Gillespie and Miles Davis.
CONNOR appeared with Little Richard at Los Angeles'
House of Blues, Greek Theater and in 2002, along with Chuck
Berry, played to a sold-out audience at the Universal
Amphitheater. His influence and distinctive four-bar drum intro can
still be heard on such songs as Led Zeppelin's Rock 'n'
Roll from the Led Zeppelin IV album.
Media interest in CONNOR continues with interviews in the
BBC [television] documentary, American Money; the
E! Channel special, Hollywood True Stories: The Little Richard
Story; Kid's Talk for cable television; Charles Dr.
Rock White's BBC syndicated radio show; as a guest on KABC's
high-profile Talk Radio show and press coverage in The
Chicago Tribune, Rock 'n Blues News, Blue Suede
News, The Los Angeles Sentinel, Now Dig This
Magazine and Not Born Yesterday.
Once a popular stellar performer, friends felt CONNOR
was unfairly denied recognition for his body of work and contributions to
Black musical heritage. Encouraged by a long-time friend and his family, a
couple of years ago CONNOR realized he still had something
special to offer but just needed to empower himself.
Multi-talented CONNOR is now an Active Musician, Songwriter,
Entrepreneur, does Voice-overs, gives Private Drum lessons and makes
Personal Appearances. He's also a Motivational Public Speaker with several
issues particularly close to his heart, like sharing his experience and
anecdotes on the African and down-island origins of Black popular music to
stimulate public awareness and appreciation of Rock 'n' Roll and Rhythm
Although interested in world affairs,
the human condition and deep
philosophical stuff, CONNOR'S primarily concerned for the youth of
today who face an apparent bleak future. He believes it imperative for
adults to mentor youth, give them good values and hope for tomorrow
especially to stem the tide of teen suicide. CONNOR fervently
continues, "I favor school literacy and after-school programs. I tell
young people they don't need drugs, alcohol or cigarettes to live or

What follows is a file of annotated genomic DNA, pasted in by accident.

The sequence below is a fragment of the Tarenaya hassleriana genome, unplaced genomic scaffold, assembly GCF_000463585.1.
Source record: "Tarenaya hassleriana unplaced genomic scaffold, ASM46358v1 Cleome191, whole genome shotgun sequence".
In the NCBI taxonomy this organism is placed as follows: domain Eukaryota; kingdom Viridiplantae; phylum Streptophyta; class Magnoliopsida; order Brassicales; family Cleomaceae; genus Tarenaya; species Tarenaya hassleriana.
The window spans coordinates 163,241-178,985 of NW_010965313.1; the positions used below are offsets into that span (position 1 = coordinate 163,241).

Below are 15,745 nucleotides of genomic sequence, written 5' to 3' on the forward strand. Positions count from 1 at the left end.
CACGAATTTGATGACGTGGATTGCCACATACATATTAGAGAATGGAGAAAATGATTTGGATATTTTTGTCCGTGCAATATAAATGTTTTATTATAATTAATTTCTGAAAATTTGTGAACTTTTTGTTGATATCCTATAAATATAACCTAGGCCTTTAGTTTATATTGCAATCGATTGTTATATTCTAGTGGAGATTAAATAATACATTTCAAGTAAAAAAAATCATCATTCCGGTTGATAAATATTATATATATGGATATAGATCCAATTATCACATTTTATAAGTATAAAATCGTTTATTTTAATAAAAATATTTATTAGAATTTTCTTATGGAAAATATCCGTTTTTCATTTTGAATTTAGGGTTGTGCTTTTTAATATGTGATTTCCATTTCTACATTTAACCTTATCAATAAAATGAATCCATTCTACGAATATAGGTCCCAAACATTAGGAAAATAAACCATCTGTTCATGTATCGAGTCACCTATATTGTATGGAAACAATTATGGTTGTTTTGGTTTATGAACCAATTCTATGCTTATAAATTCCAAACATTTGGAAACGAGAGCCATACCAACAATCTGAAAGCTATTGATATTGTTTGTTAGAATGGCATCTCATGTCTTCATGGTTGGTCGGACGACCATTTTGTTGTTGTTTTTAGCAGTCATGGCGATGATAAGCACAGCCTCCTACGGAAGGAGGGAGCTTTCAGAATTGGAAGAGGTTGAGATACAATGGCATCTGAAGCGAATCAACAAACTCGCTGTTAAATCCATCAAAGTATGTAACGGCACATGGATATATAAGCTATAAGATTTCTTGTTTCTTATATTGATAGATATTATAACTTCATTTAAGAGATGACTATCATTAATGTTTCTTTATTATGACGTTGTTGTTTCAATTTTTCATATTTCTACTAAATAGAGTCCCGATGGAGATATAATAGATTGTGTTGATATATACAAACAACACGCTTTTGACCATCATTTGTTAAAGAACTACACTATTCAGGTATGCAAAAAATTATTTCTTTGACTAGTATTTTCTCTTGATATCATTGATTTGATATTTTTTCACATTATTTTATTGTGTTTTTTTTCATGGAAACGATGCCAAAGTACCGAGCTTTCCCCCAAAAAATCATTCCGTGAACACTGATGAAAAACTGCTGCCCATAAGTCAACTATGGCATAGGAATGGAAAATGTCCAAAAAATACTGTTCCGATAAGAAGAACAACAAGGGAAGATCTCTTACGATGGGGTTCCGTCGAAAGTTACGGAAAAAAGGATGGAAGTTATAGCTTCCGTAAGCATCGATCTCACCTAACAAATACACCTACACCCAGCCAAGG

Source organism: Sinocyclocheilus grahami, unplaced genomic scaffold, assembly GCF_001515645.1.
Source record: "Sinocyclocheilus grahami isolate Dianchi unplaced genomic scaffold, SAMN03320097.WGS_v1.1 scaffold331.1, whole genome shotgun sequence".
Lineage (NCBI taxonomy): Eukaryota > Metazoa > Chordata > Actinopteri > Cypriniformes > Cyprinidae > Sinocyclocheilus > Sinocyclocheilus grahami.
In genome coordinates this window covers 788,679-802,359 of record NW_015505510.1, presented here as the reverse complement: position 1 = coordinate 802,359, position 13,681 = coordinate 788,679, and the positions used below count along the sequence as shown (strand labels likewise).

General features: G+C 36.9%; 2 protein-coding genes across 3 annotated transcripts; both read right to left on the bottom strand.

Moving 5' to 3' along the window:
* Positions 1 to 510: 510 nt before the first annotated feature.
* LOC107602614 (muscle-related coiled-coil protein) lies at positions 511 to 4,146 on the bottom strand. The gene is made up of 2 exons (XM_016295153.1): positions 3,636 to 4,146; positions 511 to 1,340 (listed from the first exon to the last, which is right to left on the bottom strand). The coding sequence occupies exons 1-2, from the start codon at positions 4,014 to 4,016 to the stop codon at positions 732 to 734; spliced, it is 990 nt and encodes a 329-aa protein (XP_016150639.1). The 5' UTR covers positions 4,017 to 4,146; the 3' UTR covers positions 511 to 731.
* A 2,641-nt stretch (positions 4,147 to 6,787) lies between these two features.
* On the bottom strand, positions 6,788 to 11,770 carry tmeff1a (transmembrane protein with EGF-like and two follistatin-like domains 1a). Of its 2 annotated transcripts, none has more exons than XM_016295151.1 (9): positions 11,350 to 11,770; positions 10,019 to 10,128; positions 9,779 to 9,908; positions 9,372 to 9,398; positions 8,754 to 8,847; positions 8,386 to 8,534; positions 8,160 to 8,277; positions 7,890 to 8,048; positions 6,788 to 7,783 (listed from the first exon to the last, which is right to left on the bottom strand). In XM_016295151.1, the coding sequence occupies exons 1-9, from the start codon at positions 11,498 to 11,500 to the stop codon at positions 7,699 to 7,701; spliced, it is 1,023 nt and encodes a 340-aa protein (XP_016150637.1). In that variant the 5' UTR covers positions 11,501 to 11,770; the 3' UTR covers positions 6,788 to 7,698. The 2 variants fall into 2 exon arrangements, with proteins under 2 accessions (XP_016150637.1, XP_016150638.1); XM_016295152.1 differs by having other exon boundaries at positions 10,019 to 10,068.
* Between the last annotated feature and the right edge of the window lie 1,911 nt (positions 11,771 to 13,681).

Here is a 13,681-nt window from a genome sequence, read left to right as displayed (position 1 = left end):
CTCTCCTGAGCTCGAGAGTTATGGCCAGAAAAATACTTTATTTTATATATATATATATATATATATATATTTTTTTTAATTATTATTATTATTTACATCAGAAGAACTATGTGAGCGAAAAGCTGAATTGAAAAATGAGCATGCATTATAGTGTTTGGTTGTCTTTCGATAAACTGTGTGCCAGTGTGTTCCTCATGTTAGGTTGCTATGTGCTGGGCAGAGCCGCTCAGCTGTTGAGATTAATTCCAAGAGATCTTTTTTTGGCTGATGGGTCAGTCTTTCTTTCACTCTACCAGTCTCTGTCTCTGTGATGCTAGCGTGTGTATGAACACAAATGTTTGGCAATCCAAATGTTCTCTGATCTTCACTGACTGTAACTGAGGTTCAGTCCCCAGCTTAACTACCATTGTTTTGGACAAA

perform. They just need to connect with God to turn-on their
natural gifts, then live with honor and integrity."
CONNOR pauses, and then declares,
I also encourage people of
color to exercise their hard-won civil rights. There's no excuse
now. Instead of complaining what they don't like about government,
they need to say what they do want by voting in every election! He
chuckles, and then seriously reveals, If I hadn't become a drummer, I
would have been a preacher.
Musing in silence before he speaks, CONNOR tilts his head then
humbly admits, I'm very grateful for all my Blessings and the life I
lead. A man's actions show others his character and I'd like to inspire
others. He splays his hands, leans closer and confides, Answering
audience questions has given me inspiration and new insight. Connecting
with the Community of Man makes me fell so good right here, and taps his
heart. Now I realize that age plays no role whatsoever in the
overall scheme of things. One man can make a difference, he exclaims
The focal point of CONNOR'S book,
Don't Give Up Your Dreams: You Can Be a Winner
Too!, is Be a good person. Set your goals, aim high and achieve.
Surround yourself with positive, encouraging people who will help you to achieve
those goals. Empower yourself; then go out and do something
special for yourself and others! Well, CONNOR, you're Rockin' and
Rollin' again; Keep on Shakin' and Keep-A-Knockin'!